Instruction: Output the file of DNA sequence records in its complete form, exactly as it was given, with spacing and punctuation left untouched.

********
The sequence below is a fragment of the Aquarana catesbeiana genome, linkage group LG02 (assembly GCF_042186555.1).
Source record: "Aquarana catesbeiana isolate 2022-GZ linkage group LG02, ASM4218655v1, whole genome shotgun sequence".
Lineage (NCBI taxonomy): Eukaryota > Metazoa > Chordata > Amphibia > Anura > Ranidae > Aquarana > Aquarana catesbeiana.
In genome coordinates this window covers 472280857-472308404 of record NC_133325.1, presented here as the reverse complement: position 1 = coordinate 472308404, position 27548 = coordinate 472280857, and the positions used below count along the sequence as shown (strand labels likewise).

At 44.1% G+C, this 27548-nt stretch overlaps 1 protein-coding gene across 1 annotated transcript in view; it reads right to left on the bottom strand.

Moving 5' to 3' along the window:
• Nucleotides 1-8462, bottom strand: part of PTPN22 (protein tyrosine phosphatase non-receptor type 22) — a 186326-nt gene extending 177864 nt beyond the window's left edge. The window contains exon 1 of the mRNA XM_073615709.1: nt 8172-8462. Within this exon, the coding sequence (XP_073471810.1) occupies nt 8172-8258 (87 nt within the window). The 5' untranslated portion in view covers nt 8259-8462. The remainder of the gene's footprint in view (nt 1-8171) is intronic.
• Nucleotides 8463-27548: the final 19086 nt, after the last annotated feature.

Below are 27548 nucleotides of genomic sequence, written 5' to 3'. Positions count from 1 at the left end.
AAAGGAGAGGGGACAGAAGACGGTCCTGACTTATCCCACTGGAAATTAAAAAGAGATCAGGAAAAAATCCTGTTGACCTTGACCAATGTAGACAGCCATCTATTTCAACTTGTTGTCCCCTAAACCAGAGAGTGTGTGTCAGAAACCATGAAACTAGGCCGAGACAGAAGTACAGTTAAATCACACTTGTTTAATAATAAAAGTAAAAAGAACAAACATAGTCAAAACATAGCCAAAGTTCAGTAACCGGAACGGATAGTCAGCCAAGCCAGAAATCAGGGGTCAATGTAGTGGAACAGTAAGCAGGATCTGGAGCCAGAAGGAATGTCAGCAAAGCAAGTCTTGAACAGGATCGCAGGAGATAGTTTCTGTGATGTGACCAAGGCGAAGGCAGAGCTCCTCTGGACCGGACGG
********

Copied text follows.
The sequence below is a fragment of the Aquarana catesbeiana genome, linkage group LG02 (assembly GCF_042186555.1).
Source record: "Aquarana catesbeiana isolate 2022-GZ linkage group LG02, ASM4218655v1, whole genome shotgun sequence".
Lineage (NCBI taxonomy): Eukaryota > Metazoa > Chordata > Amphibia > Anura > Ranidae > Aquarana > Aquarana catesbeiana.
In genome coordinates this window covers 472280857-472308404 of record NC_133325.1, presented here as the reverse complement: position 1 = coordinate 472308404, position 27548 = coordinate 472280857, and the positions used below count along the sequence as shown (strand labels likewise).

At 44.1% G+C, this 27548-nt stretch overlaps 1 protein-coding gene across 1 annotated transcript in view; it reads right to left on the bottom strand.

Moving 5' to 3' along the window:
• Nucleotides 1-8462, bottom strand: part of PTPN22 (protein tyrosine phosphatase non-receptor type 22) — a 186326-nt gene extending 177864 nt beyond the window's left edge. The window contains exon 1 of the mRNA XM_073615709.1: nt 8172-8462. Within this exon, the coding sequence (XP_073471810.1) occupies nt 8172-8258 (87 nt within the window). The 5' untranslated portion in view covers nt 8259-8462. The remainder of the gene's footprint in view (nt 1-8171) is intronic.
• Nucleotides 8463-27548: the final 19086 nt, after the last annotated feature.

Below are 27548 nucleotides of genomic sequence, written 5' to 3'. Positions count from 1 at the left end.
AAAGGAGAGGGGACAGAAGACGGTCCTGACTTATCCCACTGGAAATTAAAAAGAGATCAGGAAAAAATCCTGTTGACCTTGACCAATGTAGACAGCCATCTATTTCAACTTGTTGTCCCCTAAACCAGAGAGTGTGTGTCAGAAACCATGAAACTAGGCCGAGACAGAAGTACAGTTAAATCACACTTGTTTAATAATAAAAGTAAAAAGAACAAACATAGTCAAAACATAGCCAAAGTTCAGTAACCGGAACGGATAGTCAGCCAAGCCAGAAATCAGGGGTCAATGTAGTGGAACAGTAAGCAGGATCTGGAGCCAGAAGGAATGTCAGCAAAGCAAGTCTTGAACAGGATCGCAGGAGATAGTTTCTGTGATGTGACCAAGGCGAAGGCAGAGCTCCTCTGGACCGGACGG